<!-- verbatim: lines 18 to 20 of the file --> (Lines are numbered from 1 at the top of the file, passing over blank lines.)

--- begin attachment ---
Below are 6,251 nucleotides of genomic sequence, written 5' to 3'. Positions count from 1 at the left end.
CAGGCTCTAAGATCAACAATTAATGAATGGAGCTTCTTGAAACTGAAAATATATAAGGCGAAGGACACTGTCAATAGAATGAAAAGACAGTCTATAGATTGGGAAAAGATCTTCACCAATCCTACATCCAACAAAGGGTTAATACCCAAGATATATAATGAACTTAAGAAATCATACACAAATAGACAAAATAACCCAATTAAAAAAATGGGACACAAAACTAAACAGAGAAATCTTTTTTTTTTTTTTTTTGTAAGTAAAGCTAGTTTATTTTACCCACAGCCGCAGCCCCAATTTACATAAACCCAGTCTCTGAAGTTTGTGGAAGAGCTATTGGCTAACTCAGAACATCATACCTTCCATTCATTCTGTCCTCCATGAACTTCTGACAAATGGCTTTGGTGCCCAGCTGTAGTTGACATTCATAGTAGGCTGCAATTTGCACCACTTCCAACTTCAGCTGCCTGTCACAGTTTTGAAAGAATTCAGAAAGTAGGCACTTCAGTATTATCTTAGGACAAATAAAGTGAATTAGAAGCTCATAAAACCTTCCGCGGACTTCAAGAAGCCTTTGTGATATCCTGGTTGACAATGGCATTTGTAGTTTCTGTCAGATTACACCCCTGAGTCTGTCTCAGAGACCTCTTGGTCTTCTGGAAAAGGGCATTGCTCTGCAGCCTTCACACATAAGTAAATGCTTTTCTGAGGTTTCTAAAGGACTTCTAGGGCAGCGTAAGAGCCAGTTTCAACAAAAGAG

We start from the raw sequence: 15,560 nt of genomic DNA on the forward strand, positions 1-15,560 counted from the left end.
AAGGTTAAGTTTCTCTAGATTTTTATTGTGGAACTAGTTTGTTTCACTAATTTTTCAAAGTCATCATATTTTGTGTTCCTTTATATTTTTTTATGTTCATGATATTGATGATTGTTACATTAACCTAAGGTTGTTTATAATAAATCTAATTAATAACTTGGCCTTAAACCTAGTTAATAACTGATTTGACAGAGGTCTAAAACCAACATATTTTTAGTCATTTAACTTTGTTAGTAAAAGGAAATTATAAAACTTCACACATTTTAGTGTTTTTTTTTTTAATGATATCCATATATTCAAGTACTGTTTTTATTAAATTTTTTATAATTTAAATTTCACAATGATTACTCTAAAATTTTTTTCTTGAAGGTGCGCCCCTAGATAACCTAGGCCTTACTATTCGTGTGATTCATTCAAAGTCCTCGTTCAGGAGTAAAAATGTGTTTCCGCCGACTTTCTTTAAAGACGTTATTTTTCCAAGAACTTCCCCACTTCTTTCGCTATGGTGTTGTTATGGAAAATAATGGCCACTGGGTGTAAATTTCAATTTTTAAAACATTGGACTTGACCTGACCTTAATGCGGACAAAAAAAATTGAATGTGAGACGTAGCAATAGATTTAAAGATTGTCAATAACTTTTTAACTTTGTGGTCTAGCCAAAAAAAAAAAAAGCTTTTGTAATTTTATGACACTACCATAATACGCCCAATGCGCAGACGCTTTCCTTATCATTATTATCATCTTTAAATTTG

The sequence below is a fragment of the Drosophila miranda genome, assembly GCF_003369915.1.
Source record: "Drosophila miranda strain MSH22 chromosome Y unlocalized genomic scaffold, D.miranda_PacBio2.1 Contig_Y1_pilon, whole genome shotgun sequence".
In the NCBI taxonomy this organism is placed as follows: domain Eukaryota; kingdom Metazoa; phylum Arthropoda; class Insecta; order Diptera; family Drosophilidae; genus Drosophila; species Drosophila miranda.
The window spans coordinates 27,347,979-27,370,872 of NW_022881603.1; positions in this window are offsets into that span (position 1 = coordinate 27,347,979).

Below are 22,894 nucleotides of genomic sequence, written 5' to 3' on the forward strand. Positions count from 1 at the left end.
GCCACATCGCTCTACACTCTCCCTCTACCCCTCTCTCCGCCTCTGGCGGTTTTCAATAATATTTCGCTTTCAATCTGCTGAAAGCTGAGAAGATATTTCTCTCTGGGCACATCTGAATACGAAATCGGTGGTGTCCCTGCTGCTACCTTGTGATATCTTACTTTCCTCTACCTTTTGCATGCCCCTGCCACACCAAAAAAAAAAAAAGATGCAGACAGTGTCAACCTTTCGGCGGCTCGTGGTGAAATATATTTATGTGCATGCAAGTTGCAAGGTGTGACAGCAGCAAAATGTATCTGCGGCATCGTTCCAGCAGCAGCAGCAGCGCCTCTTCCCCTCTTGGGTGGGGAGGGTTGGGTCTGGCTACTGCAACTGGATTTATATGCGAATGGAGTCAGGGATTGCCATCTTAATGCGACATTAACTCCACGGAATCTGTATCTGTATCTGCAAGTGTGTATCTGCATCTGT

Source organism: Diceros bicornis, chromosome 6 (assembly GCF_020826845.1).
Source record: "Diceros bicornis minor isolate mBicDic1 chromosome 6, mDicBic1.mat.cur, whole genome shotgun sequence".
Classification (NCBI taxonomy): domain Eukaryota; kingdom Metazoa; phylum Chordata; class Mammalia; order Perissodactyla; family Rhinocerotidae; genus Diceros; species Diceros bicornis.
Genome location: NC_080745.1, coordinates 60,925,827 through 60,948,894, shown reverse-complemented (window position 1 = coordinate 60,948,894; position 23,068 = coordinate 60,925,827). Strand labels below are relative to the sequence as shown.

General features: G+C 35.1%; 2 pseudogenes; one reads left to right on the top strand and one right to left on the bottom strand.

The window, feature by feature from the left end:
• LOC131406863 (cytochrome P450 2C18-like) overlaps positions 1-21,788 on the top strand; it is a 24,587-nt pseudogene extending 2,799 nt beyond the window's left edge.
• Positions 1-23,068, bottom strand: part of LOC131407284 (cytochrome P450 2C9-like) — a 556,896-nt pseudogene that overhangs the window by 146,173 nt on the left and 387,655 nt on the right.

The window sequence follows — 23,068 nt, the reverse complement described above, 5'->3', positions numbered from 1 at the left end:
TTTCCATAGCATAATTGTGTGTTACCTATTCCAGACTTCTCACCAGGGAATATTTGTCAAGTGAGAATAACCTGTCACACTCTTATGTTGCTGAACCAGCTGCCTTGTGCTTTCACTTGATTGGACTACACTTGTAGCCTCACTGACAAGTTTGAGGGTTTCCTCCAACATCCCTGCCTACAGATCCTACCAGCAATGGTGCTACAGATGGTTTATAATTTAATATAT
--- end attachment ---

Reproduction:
• Positions 1-23,068, bottom strand: part of LOC131407284 (cytochrome P450 2C9-like) — a 556,896-nt pseudogene that overhangs the window by 146,173 nt on the left and 387,655 nt on the right.

The window sequence follows — 23,068 nt, the reverse complement described above, 5'->3', positions numbered from 1 at the left end:
TTTCCATAGCATAATTGTGTGTTACCTATTCCAGACTTCTCACCAGGGAATATTTGTCAAGTGAGAATAACCTGTCACACTCTTATGTTGCTGAACCAGCTGCCTTGTGCTTTCACTTGATTGGACTACACTTGTAGCCTCACTGACAAGTTTGAGGGTTTCCTCCAACATCCCTGCCTACAGATCCTACCAGCAATGGTGCTACAGATGGTTTATAATTTAATATAT